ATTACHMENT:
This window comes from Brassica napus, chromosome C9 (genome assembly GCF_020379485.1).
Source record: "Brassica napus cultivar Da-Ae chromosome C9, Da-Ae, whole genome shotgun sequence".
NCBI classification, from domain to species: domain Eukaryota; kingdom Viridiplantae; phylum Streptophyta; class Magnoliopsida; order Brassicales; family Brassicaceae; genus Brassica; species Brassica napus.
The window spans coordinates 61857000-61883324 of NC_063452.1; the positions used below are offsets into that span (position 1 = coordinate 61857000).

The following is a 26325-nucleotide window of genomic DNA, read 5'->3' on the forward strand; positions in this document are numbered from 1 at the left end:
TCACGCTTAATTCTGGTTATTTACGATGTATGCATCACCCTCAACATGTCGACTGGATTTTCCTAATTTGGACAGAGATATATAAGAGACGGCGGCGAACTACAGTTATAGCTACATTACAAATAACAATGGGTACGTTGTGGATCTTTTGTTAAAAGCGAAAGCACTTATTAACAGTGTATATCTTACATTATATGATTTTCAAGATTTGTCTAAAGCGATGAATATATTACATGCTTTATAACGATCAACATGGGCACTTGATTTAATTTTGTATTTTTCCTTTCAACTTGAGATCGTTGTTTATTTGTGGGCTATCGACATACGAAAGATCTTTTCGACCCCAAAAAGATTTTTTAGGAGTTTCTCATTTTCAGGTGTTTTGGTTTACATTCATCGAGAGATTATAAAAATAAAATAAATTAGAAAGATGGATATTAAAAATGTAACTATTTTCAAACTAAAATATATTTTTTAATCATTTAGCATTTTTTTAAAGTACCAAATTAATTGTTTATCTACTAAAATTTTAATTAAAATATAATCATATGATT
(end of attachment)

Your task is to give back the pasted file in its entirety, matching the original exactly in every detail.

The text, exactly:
This window comes from Brassica napus, chromosome C9 (genome assembly GCF_020379485.1).
Source record: "Brassica napus cultivar Da-Ae chromosome C9, Da-Ae, whole genome shotgun sequence".
NCBI classification, from domain to species: domain Eukaryota; kingdom Viridiplantae; phylum Streptophyta; class Magnoliopsida; order Brassicales; family Brassicaceae; genus Brassica; species Brassica napus.
The window spans coordinates 61857000-61883324 of NC_063452.1; the positions used below are offsets into that span (position 1 = coordinate 61857000).

The following is a 26325-nucleotide window of genomic DNA, read 5'->3' on the forward strand; positions in this document are numbered from 1 at the left end:
TCACGCTTAATTCTGGTTATTTACGATGTATGCATCACCCTCAACATGTCGACTGGATTTTCCTAATTTGGACAGAGATATATAAGAGACGGCGGCGAACTACAGTTATAGCTACATTACAAATAACAATGGGTACGTTGTGGATCTTTTGTTAAAAGCGAAAGCACTTATTAACAGTGTATATCTTACATTATATGATTTTCAAGATTTGTCTAAAGCGATGAATATATTACATGCTTTATAACGATCAACATGGGCACTTGATTTAATTTTGTATTTTTCCTTTCAACTTGAGATCGTTGTTTATTTGTGGGCTATCGACATACGAAAGATCTTTTCGACCCCAAAAAGATTTTTTAGGAGTTTCTCATTTTCAGGTGTTTTGGTTTACATTCATCGAGAGATTATAAAAATAAAATAAATTAGAAAGATGGATATTAAAAATGTAACTATTTTCAAACTAAAATATATTTTTTAATCATTTAGCATTTTTTTAAAGTACCAAATTAATTGTTTATCTACTAAAATTTTAATTAAAATATAATCATATGATT